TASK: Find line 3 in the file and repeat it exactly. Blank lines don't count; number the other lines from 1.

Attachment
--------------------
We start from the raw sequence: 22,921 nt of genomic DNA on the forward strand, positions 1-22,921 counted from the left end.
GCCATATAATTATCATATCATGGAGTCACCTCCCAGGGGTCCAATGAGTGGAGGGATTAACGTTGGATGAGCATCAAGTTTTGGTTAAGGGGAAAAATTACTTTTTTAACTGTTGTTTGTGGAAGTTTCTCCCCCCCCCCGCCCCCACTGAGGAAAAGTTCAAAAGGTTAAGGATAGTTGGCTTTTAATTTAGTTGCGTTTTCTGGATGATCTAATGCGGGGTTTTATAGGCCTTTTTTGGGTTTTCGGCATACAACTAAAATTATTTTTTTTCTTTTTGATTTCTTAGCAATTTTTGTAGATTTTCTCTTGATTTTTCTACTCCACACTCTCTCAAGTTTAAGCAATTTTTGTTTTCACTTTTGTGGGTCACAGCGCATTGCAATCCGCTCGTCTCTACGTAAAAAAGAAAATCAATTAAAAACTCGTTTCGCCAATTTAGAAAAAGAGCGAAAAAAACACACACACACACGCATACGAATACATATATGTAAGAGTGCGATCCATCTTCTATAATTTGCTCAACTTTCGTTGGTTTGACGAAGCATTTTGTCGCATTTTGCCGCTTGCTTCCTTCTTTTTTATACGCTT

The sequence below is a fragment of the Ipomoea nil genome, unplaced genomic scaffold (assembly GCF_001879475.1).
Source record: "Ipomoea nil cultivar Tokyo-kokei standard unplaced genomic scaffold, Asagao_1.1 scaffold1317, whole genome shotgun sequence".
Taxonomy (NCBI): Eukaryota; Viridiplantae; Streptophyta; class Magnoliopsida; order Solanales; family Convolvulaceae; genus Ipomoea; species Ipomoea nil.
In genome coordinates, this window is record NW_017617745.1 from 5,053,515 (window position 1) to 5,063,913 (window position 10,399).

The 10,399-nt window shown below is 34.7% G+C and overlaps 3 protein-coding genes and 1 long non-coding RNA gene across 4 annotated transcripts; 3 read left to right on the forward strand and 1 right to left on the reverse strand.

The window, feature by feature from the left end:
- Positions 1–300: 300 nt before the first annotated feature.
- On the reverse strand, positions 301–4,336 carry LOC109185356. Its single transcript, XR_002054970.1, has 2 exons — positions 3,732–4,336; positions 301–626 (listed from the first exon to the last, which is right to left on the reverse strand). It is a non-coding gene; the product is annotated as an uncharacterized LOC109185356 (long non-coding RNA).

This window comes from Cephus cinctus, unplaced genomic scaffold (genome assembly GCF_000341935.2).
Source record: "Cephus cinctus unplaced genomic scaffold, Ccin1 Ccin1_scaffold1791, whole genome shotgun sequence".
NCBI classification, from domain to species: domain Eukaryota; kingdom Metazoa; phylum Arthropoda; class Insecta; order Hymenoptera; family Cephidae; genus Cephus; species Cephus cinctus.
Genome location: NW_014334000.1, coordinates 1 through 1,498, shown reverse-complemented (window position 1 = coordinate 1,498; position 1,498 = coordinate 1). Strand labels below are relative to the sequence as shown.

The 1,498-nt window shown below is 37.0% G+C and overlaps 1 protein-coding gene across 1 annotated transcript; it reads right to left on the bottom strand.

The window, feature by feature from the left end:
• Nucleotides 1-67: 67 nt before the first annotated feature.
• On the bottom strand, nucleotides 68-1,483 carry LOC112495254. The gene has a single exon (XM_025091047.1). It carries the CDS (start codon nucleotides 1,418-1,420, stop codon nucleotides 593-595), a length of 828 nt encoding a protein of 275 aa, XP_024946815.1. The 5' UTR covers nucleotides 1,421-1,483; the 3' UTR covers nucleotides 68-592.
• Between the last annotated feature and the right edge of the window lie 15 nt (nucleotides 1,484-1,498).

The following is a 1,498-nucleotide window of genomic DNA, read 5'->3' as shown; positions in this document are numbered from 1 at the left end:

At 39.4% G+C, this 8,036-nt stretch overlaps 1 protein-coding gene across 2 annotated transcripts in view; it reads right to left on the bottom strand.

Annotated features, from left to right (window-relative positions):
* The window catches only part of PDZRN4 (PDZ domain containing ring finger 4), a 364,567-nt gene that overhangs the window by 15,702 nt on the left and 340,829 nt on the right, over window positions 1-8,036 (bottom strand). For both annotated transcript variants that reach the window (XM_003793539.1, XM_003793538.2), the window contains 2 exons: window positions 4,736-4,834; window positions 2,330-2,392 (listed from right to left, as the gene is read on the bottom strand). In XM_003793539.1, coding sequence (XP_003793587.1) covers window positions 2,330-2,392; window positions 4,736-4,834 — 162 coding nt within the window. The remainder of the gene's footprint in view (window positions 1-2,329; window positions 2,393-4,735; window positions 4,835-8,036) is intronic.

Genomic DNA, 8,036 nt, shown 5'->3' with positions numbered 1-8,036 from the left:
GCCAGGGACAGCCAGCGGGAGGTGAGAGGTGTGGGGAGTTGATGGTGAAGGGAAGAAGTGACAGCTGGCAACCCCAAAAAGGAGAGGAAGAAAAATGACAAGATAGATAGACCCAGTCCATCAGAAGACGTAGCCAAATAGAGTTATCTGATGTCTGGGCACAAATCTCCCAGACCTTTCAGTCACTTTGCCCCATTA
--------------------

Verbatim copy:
The sequence below is a fragment of the Ipomoea nil genome, unplaced genomic scaffold (assembly GCF_001879475.1).